Odds not in favour of UK trader winning US extradition fight
When Navinder Singh Sarao appeared at a London criminal court this week, he told the judge he had “done nothing wrong.” Whether that is true and he is a scapegoat for US authorities seeking someone to blame for the “flash crash” will be most likely for a court in Chicago to decide.
Sarao, 36, accused by US authorities of allegedly playing a role in the 2010 “flash crash,” has become the latest British resident fighting extradition and the prospect of arguing their innocence abroad.
While the issue of extradition has often been contentious between the two countries, British regulators are assisting the US Department of Justice in its investigation and are not seeking to bring a case Sarao in the UK because his trading allegedly affected US markets. The UK Serious Fraud Office also is not at present planning to prosecute him.
“Under the forum bar here, the SFO will have to say we are definitely not going to prosecute,” said one London-based defence lawyer. “That might be one of his options, though, to say `Come on, this really happened here, the case should be heard here.’ Still, I wouldn’t hold out hope. He may have been trading in Hounslow but he was trading futures on the CME. The nature of cross-border cases is that it’s more likely to be a consideration than where he is.”
US authorities say Sarao used a commercially available automated trading system to manipulate the market for S&P 500 futures contracts, called e-minis, on the Chicago Mercantile Exchange, the largest US futures market. He is alleged to have used practices called spoofing and layering, where traders send out orders they intend to cancel but bring them profits by trading around the resultant market moves. He has been charged with wire fraud, commodities fraud and market manipulation over a period of years.
Lawyers say the US authorities will not have to prove that he contributed to the flash crash, only that he broke the law.
“On the flash crash, for me the real issue is the word ‘cause,’” says David McCluskey, a partner at Peters & Peters in London. “It’s kind of like saying the assassination of Archduke Franz Ferdinand caused first world war. You can’t say for sure that without that shot there wouldn’t have been a world war. Or in another universe that war could not have been averted after the trigger was pulled.”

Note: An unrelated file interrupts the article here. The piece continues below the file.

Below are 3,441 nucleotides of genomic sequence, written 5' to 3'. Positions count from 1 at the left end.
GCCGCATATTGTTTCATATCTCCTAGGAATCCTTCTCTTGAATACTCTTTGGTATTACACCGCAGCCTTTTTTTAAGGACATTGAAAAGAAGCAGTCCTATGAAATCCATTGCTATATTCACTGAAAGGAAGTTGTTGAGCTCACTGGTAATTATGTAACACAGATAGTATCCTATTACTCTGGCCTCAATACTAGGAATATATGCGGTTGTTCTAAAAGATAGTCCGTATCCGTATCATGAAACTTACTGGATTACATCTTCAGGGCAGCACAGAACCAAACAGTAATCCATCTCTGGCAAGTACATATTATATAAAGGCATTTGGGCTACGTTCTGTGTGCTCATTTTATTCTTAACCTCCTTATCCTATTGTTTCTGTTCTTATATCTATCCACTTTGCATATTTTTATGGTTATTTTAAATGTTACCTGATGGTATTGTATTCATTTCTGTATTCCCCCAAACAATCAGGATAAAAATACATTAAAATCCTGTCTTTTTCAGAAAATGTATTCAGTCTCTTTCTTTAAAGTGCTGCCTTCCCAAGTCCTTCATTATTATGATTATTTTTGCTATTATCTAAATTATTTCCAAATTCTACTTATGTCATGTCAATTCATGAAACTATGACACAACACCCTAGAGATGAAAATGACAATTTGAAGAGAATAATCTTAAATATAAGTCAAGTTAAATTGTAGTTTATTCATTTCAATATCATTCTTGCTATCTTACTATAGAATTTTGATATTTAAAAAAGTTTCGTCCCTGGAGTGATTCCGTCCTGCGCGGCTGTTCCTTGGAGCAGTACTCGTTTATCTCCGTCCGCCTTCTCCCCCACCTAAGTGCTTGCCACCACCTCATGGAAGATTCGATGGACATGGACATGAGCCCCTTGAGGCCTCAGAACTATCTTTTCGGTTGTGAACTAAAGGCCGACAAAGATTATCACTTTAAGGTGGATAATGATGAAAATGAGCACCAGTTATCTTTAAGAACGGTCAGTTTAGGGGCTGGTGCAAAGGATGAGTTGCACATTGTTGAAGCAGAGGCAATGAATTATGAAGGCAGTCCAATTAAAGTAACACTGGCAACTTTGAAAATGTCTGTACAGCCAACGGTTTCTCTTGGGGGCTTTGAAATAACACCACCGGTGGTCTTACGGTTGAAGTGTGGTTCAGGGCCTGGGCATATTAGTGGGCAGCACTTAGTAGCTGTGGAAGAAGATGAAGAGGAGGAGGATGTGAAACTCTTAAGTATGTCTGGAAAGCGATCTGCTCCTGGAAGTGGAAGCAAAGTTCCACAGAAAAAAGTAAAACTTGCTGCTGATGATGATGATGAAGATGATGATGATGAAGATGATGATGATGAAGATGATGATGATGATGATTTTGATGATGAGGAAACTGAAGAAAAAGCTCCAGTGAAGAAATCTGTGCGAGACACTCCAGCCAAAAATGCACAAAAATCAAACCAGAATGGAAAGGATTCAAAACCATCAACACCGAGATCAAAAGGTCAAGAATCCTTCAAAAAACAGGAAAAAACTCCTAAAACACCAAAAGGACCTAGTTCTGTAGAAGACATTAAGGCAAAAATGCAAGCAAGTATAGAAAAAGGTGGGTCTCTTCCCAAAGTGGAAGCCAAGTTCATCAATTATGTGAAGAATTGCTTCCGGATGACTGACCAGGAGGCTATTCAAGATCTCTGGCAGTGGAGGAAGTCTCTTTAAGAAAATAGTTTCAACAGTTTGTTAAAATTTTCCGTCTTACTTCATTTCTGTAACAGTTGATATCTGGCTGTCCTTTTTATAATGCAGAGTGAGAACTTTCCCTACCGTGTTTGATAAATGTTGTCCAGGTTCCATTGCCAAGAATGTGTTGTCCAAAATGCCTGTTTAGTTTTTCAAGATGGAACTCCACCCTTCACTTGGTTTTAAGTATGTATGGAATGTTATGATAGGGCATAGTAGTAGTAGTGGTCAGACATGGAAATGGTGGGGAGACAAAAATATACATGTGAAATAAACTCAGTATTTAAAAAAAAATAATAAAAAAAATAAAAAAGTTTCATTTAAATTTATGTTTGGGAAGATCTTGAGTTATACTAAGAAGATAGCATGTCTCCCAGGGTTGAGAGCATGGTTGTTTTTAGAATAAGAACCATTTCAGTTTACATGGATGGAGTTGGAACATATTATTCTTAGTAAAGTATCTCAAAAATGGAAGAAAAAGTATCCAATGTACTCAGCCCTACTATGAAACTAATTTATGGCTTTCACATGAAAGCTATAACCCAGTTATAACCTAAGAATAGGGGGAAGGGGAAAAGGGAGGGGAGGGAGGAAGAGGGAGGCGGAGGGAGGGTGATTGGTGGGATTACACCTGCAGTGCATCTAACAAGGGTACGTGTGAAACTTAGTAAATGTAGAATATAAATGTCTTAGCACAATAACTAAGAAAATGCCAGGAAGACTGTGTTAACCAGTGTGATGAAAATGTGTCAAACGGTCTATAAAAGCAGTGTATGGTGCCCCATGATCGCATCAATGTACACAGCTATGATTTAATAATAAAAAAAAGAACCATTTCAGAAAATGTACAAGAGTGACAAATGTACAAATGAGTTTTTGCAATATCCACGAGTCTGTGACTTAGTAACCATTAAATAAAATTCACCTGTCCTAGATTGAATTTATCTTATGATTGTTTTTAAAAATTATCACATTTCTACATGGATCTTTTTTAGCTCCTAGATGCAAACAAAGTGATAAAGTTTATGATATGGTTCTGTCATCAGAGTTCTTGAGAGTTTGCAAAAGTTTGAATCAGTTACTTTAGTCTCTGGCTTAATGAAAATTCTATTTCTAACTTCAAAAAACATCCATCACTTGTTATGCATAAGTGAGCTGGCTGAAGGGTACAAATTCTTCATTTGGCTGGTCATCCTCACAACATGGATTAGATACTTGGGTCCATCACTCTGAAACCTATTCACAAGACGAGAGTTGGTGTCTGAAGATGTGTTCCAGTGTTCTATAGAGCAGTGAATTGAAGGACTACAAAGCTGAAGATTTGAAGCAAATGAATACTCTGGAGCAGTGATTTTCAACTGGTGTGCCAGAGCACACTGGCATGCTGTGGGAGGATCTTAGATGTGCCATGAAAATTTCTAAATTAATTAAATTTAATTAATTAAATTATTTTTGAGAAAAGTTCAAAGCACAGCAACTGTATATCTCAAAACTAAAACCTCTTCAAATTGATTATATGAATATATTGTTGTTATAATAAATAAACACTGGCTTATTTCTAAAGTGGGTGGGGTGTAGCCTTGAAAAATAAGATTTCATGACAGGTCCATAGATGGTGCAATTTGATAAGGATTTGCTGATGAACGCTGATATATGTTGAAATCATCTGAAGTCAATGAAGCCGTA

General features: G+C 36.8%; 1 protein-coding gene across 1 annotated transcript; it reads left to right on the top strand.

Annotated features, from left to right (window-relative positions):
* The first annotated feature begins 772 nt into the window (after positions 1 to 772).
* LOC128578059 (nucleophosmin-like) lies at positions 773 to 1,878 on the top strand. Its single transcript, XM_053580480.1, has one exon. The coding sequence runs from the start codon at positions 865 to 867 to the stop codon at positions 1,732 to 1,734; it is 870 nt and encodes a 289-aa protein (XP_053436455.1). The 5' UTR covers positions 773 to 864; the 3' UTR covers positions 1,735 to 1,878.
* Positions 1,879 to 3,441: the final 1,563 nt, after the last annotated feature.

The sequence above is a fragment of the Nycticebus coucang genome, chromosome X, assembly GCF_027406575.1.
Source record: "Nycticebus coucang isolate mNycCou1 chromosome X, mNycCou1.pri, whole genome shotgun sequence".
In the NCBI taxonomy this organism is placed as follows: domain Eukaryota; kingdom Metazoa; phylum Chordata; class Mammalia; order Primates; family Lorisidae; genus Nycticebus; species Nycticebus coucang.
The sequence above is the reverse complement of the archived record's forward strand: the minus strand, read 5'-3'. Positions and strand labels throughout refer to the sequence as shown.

Bart Chilton, a former commissioner at the Commodity Futures Trading Commission, which is investigating the case along with the Chicago Metals Exchange, defended the agency’s decision to target Sarao in a USA Today article earlier this week.
“After detailed analysis (the results contained in a CFTC-SEC joint staff report), it was determined that while there were multiple conditions leading to skittish markets, a single trader had sold an incredible amount ($4.1 billion, 75,000 contracts) at CME in a short time period, thereby tanking Chicago markets and, with simultaneous contagion, devastating New York markets and even impacting other global trading venues,” Mr Chilton wrote.
The joint report references that trade, “but also hundreds of thousands of files, over 25 gigabytes of trading data, along with myriad potential issues and actions contributing to the crash,” he says. “The bottom line is that without the other $4.1 billion trade, the flash crash would not have occurred.”
For Sarao to be successful in fighting extradition, he will have to argue that the market manipulation techniques he is accused of using were not criminal offences in the UK. Lawyers say the method would constitute market manipulation in the UK and that the SFO could also prosecute such behaviour under the Fraud Act, so that argument is not likely to succeed.
In one of the most high-profile examples of extradition from the UK, US authorities targeted a trio that became known as the NatWest Three — the British bankers extradited in 2006 over Enron-related charges after the SFO declined to prosecute them.
The men, David Bermingham, Gary Mulgrew and Giles Darby, spent four years fighting extradition before agreeing to a plea bargain and serving time in a US jail before being transferred to the UK to finish their sentences. All three are out of prison now.
In a more recent case, the UK refused to extradite Gary McKinnon, who hacked Pentagon computers, on the grounds that he had Asperger’s syndrome. Still, that was generally seen as an exception, rather than a new standard in obstructing the US authorities.
An argument based on state of health did not work for Ian Norris, the former chief executive of engineering group Morgan Crucible, a businessman who fought his case up to Britain’s top court in 2009 on the grounds that ill health and advanced age meant he should not be sent to the US to face charges that he covered up a price-fixing cartel. He was convicted by a US jury in 2010.
For Sarao, the future is looking bleak. “Defendants in the UK facing extradition have limited ability to challenge the US, “ says Peter Binning, a defence lawyer at Corker Binning in London.
“He can argue that it’s unfair to be characterising him as the author of the flash crash but he may still have done something wrong, so even if he can only be prosecuted for a fraction of the true value of the spoofing trades, then he still would be subject to extradition because there’s no reason why the US shouldn’t be able to prosecute him,” Mr Binning says.
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